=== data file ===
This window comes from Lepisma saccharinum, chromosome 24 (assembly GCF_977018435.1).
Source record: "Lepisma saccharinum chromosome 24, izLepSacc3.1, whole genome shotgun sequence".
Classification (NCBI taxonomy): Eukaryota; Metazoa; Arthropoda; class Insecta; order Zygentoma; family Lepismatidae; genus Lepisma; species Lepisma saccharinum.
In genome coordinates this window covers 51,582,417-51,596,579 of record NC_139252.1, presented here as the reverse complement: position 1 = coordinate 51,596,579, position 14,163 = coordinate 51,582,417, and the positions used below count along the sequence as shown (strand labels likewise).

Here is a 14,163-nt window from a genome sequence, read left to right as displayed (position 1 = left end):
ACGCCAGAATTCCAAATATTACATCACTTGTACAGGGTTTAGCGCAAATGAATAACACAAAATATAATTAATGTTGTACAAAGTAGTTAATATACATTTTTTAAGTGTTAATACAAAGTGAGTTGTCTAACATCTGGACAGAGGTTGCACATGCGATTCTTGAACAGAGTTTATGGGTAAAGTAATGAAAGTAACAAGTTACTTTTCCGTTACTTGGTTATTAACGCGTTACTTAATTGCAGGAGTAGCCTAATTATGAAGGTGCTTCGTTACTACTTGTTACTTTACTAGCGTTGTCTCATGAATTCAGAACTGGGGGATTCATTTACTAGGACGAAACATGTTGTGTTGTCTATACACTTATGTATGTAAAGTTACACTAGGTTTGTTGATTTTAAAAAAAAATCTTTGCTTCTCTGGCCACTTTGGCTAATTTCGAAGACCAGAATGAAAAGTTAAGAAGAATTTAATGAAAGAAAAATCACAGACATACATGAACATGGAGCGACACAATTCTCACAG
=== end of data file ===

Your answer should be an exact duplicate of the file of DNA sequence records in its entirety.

This window comes from Lepisma saccharinum, chromosome 24 (assembly GCF_977018435.1).
Source record: "Lepisma saccharinum chromosome 24, izLepSacc3.1, whole genome shotgun sequence".
Classification (NCBI taxonomy): Eukaryota; Metazoa; Arthropoda; class Insecta; order Zygentoma; family Lepismatidae; genus Lepisma; species Lepisma saccharinum.
In genome coordinates this window covers 51,582,417-51,596,579 of record NC_139252.1, presented here as the reverse complement: position 1 = coordinate 51,596,579, position 14,163 = coordinate 51,582,417, and the positions used below count along the sequence as shown (strand labels likewise).

Here is a 14,163-nt window from a genome sequence, read left to right as displayed (position 1 = left end):
ACGCCAGAATTCCAAATATTACATCACTTGTACAGGGTTTAGCGCAAATGAATAACACAAAATATAATTAATGTTGTACAAAGTAGTTAATATACATTTTTTAAGTGTTAATACAAAGTGAGTTGTCTAACATCTGGACAGAGGTTGCACATGCGATTCTTGAACAGAGTTTATGGGTAAAGTAATGAAAGTAACAAGTTACTTTTCCGTTACTTGGTTATTAACGCGTTACTTAATTGCAGGAGTAGCCTAATTATGAAGGTGCTTCGTTACTACTTGTTACTTTACTAGCGTTGTCTCATGAATTCAGAACTGGGGGATTCATTTACTAGGACGAAACATGTTGTGTTGTCTATACACTTATGTATGTAAAGTTACACTAGGTTTGTTGATTTTAAAAAAAAATCTTTGCTTCTCTGGCCACTTTGGCTAATTTCGAAGACCAGAATGAAAAGTTAAGAAGAATTTAATGAAAGAAAAATCACAGACATACATGAACATGGAGCGACACAATTCTCACAG